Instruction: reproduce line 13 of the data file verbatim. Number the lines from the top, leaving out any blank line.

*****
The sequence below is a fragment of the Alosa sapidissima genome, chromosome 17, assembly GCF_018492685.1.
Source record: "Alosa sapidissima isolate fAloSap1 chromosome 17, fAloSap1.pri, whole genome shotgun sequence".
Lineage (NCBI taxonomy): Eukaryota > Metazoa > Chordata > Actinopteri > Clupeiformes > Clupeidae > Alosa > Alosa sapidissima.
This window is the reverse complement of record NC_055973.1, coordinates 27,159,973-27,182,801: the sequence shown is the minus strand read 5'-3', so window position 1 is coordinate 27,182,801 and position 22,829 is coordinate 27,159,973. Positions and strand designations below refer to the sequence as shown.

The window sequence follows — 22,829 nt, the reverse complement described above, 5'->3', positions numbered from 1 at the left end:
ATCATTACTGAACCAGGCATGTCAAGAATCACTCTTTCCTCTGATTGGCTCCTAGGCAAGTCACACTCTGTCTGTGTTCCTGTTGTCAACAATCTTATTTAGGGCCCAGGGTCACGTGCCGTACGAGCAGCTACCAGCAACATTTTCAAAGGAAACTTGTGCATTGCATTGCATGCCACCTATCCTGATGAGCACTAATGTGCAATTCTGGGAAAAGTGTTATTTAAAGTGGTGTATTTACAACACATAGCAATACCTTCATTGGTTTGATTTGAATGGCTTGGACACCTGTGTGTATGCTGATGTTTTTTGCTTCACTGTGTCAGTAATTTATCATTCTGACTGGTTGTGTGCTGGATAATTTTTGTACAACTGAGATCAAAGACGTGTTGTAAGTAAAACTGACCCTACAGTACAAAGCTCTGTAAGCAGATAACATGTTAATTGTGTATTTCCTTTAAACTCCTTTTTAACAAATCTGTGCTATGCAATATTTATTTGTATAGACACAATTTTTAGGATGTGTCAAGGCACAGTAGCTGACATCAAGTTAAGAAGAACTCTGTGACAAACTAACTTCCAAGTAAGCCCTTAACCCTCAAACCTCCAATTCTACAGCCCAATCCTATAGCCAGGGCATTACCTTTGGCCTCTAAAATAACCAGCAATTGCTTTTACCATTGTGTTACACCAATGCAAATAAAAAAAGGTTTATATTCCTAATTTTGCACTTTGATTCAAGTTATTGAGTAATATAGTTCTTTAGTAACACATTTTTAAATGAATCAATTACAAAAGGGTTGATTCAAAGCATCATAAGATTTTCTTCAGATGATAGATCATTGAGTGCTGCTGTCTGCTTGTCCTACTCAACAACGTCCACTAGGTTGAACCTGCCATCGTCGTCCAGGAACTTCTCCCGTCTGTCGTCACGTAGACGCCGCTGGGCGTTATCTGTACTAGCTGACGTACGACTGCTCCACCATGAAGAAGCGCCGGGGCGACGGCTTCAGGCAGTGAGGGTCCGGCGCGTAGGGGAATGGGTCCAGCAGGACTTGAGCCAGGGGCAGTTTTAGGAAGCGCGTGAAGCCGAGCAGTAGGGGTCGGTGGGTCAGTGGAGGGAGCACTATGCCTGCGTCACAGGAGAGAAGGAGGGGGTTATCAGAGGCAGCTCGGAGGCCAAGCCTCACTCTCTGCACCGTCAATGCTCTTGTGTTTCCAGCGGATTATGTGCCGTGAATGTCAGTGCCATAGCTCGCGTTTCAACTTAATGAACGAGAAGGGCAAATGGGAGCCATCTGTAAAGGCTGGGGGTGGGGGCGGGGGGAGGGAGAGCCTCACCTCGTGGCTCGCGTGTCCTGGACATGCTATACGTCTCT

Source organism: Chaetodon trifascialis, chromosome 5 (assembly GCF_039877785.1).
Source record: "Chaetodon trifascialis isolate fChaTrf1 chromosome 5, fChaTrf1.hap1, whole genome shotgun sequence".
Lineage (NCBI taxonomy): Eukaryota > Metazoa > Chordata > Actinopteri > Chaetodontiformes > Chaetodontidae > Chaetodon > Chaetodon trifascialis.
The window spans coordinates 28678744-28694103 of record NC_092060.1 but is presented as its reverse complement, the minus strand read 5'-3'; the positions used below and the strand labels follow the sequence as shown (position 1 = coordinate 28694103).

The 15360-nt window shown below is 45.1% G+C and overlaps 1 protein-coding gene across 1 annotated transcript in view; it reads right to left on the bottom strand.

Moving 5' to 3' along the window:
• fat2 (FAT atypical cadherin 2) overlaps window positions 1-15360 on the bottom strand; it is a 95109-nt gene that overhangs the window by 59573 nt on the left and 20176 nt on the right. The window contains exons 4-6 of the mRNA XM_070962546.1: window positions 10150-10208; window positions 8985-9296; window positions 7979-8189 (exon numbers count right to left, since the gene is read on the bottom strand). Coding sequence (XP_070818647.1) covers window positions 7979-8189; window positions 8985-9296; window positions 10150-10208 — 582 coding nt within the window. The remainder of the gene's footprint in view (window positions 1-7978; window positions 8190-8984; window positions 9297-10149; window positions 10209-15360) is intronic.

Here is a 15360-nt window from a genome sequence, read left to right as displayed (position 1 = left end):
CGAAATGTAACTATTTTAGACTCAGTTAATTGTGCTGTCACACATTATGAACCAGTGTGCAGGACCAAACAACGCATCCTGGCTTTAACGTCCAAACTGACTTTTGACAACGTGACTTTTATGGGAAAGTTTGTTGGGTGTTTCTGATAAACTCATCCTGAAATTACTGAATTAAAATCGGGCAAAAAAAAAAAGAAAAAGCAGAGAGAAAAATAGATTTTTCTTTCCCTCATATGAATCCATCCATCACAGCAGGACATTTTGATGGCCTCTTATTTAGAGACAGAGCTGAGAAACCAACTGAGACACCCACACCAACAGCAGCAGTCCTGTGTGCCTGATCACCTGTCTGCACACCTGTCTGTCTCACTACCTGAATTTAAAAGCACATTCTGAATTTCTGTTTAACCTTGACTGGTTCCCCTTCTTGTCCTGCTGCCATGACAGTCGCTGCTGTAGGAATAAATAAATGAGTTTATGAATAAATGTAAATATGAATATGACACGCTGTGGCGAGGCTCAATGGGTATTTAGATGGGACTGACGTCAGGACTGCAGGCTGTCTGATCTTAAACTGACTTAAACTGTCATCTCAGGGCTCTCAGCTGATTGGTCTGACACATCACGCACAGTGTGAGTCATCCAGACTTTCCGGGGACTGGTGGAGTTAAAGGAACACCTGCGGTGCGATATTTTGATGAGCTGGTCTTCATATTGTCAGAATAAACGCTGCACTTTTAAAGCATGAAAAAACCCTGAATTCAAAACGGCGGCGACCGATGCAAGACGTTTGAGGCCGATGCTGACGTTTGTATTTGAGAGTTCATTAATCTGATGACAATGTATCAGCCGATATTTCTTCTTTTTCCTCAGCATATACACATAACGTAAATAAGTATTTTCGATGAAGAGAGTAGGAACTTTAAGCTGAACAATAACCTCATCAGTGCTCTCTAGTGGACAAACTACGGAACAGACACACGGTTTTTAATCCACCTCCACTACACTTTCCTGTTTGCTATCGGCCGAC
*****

• fat2 (FAT atypical cadherin 2) overlaps window positions 1-15360 on the bottom strand; it is a 95109-nt gene that overhangs the window by 59573 nt on the left and 20176 nt on the right. The window contains exons 4-6 of the mRNA XM_070962546.1: window positions 10150-10208; window positions 8985-9296; window positions 7979-8189 (exon numbers count right to left, since the gene is read on the bottom strand). Coding sequence (XP_070818647.1) covers window positions 7979-8189; window positions 8985-9296; window positions 10150-10208 — 582 coding nt within the window. The remainder of the gene's footprint in view (window positions 1-7978; window positions 8190-8984; window positions 9297-10149; window positions 10209-15360) is intronic.